Are banks in Malta missing a bailout?

Finally, BOV reached an out of court settlement, without any admission of fault, agreeing to pay a full and final settlement in the sum of €182.5m


Bailout is a general term for extending financial support to a bank or a country facing a potential bankruptcy threat. A bailout may or may not require reimbursement and is often accompanied by greater state regulations.

The government or the regulating body places strict requirements such as restructuring of organisation, no dividend payment to shareholders, change of management and in some cases a cap on salaries of executives till a stipulated time period.

Politicians have long sought to provide safety nets or stimulus to banks in bad times.  But over the past 15 years, they have become far more willing to shore up vast swathes of the economy. When industries, companies or people get into trouble, fiscal help is never far away.

Let us talk about events that have shaped the past decades. First is the global financial crisis of 2007-09. In this period, there were many crisis-related bail-outs, including capital infusions for banks and mortgage lenders (remember the Lehman Brothers collapse). The justification for the interventions was that doing nothing would have proved far costlier. If the banking system had collapsed, so would the rest of the economy.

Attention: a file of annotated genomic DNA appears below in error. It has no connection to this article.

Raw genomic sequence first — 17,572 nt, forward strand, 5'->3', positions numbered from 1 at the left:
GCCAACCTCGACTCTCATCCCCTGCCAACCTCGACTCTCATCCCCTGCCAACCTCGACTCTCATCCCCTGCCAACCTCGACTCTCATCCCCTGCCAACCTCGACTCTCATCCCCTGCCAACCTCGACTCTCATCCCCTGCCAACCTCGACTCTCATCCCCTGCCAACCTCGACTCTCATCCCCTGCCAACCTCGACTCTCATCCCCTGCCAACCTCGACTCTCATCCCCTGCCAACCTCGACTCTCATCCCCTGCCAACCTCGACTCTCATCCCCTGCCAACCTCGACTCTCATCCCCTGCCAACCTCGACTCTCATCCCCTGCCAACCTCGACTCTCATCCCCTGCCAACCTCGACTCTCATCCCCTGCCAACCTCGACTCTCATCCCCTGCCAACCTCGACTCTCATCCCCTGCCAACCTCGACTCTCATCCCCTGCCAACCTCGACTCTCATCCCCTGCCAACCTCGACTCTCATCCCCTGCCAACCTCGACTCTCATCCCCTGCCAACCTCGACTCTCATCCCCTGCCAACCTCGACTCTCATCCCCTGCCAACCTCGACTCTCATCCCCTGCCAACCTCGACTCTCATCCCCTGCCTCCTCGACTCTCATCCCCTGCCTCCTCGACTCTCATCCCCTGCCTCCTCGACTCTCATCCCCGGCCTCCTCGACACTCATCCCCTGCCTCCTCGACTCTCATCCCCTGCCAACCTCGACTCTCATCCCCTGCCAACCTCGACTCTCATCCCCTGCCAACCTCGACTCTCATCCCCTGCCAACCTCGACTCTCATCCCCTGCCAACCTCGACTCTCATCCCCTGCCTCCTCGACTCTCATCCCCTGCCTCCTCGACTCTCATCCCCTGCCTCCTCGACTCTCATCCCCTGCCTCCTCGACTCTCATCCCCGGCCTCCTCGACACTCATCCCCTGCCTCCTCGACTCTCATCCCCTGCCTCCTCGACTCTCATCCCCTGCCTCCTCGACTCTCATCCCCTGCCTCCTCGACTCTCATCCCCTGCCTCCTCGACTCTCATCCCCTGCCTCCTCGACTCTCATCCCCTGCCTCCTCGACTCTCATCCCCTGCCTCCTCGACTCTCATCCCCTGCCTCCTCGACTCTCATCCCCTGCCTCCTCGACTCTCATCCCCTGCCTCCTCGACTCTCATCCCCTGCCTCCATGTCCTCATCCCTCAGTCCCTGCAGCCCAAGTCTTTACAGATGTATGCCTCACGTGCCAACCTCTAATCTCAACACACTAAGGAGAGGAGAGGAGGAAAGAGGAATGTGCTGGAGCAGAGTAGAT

In Malta, banks have escaped the rigours of a bailout as they all successfully passed stress tests. Naturally, other companies suffered under the stress of lockdowns and the government designed new measures funded by Development Bank to assist them. This year started with the surge in energy prices and inflation in double digit reflecting shortages of essential goods such as cooking oil, cereals and grains following Russia’s war in Ukraine.

Locally, there has been no talk of banks needing a bailout however this financial resilience clouds a turbulent banking maelstrom which was partly triggered by revelations of the Panama Papers, the unsolved assassination of a journalist and associated scandals which led to the resignation of a number of top ministers at Castille.  Malta was temporarily placed on the Grey List by FAFT. Both MFSA and FIAU had a busy time waking up to banking investigations.

Starting with Bank of Valletta, during recent years have seen the bank face various reputational hits. The bank also became entangled in the Pilatus Bank scandal – the now-shuttered lender that’s been described as a money laundering machine – which used Bank of Valletta as its correspondent bank. In 2019, this saw the bank fined some €60,000 by the country’s financial watchdog for breaches related to money laundering.

The State owns the largest shareholding and BOV has been a political pawn passed between Malta’s ruling parties for decades – and in 2013 when the Labour Party returned to power, the new Government installed a number of sympathetic figures in the bank’s hierarchy, including the financial auditor of the Labour Party, who served as the bank’s chair for several years.

BOV remains Malta’s largest bank with total assets exceeding €14 billion compared to €7.2 billion of HSBC, and in 2012/3 it faced an embarrassing string of censures over its botched property fund.  he case goes back to 2012, when the property fund - officially known as the La Valette Multi Manager Property Fund - was launched in 2005.  To refresh memories of readers - the La Valette fund was allegedly mis-sold to unsophisticated investors who sadly lost their holdings.